I remember that I was in the outside lane - lane eight. I think that was my first time running in Monaco. I had heard the hype about Monaco being a very fast track. Because my family and I watch a lot of track, I had watched races from Monaco. But actually being there and at night time - it just somehow has a different atmosphere and Monaco's the track where Ajee had set the American record. And Caster was in the field.

I had the same feeling I've had at the indoor worlds, that people were not coming to play! They had come to go after it, knowing that was a track where they were fast times. So it's a track where people want to go after it to see what they get.

After the race I was excited that I had PRed and people were saying "running 1:57 for seventh place is insane". But afterwards I was thinking more about having run 1:57 than about what place I got.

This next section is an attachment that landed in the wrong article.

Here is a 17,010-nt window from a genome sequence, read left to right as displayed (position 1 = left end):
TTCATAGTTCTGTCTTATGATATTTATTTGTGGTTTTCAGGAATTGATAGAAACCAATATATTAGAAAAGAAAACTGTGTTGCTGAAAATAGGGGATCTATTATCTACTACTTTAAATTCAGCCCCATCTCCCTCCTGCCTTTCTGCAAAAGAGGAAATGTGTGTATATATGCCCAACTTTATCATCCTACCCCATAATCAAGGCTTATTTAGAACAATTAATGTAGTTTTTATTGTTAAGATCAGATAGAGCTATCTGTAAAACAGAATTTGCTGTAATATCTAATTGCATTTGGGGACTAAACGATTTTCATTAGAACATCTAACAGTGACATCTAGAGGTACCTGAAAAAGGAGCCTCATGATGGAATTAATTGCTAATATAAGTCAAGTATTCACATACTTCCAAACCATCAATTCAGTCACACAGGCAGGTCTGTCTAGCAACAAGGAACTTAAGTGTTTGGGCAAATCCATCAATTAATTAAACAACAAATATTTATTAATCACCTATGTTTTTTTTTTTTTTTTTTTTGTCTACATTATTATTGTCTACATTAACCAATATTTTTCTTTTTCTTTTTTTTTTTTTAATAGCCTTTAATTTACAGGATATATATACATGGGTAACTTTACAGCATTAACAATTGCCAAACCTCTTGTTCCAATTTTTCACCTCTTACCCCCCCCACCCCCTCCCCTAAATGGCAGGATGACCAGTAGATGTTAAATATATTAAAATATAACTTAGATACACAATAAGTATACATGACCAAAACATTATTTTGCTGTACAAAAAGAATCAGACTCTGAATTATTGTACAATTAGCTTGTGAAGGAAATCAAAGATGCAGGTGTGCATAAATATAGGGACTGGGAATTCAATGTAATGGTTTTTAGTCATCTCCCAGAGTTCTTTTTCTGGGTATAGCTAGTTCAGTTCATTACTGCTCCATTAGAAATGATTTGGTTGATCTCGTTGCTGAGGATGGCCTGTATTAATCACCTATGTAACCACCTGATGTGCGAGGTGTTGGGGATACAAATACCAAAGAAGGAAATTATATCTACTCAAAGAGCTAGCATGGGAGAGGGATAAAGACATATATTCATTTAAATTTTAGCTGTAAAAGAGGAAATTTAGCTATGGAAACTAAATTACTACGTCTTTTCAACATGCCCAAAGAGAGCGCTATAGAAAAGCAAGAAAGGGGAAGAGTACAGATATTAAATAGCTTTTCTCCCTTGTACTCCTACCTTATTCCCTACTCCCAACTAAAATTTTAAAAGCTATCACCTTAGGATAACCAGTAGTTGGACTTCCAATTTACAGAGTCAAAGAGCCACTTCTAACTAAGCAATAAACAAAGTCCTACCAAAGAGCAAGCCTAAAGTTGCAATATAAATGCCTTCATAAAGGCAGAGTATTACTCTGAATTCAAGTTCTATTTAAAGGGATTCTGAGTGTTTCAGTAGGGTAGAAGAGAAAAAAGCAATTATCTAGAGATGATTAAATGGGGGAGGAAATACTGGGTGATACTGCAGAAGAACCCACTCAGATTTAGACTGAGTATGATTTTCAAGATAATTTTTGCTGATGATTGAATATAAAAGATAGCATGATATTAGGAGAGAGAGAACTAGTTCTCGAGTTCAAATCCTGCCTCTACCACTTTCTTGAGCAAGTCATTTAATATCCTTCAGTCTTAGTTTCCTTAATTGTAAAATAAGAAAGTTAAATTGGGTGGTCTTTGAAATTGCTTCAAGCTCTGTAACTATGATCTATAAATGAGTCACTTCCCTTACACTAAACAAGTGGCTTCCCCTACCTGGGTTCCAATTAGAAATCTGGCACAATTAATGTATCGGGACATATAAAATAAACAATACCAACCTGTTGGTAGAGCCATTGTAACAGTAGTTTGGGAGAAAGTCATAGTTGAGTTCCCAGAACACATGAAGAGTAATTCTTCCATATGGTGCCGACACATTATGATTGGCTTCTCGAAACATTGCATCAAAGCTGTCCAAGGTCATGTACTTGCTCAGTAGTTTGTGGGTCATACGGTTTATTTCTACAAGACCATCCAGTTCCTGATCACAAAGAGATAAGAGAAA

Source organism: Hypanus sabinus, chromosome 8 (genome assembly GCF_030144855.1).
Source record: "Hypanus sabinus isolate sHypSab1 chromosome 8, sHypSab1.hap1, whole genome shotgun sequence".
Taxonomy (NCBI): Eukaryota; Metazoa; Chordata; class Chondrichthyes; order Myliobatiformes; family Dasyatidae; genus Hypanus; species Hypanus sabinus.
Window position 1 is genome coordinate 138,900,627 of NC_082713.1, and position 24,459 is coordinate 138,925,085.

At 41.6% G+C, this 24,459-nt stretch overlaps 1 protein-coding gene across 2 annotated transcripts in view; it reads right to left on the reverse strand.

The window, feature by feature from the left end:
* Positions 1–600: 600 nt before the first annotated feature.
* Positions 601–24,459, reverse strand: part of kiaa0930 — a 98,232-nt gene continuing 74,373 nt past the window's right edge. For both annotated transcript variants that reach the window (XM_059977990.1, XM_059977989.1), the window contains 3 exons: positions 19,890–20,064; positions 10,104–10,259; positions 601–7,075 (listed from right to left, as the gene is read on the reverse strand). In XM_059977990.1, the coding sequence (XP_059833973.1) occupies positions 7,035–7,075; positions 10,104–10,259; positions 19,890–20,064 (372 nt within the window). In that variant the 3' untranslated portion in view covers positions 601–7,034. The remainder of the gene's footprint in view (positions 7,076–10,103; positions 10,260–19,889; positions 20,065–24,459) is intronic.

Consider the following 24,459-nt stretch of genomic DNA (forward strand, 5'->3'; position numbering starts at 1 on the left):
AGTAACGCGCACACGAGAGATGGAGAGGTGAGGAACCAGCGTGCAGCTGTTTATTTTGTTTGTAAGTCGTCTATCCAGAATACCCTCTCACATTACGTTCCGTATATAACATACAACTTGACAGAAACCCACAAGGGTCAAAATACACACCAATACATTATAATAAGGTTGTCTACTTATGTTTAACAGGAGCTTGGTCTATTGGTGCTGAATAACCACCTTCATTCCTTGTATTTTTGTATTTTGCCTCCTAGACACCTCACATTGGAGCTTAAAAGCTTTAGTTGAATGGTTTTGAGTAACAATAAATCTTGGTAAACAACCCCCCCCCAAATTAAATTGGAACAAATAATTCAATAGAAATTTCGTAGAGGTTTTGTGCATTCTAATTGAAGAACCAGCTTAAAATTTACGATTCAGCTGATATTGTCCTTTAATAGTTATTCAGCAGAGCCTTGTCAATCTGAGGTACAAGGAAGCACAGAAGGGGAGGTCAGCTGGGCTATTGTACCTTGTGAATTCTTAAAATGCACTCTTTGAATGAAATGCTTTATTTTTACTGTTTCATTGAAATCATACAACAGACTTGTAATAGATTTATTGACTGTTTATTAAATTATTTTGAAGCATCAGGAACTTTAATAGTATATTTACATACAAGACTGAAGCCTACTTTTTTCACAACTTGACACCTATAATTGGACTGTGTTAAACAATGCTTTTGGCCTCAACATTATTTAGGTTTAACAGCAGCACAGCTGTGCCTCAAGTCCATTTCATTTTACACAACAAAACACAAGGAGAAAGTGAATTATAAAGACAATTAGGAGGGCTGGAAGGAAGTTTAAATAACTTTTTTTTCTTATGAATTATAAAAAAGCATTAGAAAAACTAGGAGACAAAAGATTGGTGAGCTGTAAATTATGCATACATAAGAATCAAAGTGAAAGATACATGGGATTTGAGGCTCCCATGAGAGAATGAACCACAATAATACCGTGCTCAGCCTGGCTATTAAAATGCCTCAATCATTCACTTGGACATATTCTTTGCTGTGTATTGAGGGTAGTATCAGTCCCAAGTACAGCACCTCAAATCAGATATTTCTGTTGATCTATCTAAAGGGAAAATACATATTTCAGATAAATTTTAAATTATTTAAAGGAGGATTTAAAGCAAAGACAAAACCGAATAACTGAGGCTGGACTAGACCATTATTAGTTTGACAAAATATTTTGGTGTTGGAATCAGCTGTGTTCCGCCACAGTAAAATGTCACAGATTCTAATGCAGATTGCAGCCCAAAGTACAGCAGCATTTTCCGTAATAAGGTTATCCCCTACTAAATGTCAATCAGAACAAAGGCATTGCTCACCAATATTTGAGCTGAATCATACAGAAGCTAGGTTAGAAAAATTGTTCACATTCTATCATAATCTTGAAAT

20180303WIC0704.JPGRaevyn Rogers, photo by Martin Bateman

9. Does it change the way races are run that Caster isn't there any more?

It doesn't affect me but I can't speak about how it might affect other people. It doesn't affect me because it's not like I was front running with her anyway. You can't tie yourself up worrying about one person in a race. If you don't focus on yourself you will miss out. I never focus on other people in a race. I think that was the coach's job - to see who else is in the race and to guide you in a way that you can do

10. You train with Ajee. Is it difficult then competing against her?

We get along great. We have a tight bond and a tight relationship and we respect each other's place in track. We recognize that everyone is on their own path and we never get to a place where we're crossing paths. It only gets difficult when you compete and you wanted to do better than you actually did. But that's more something you have to deal with yourself then deal with, with her.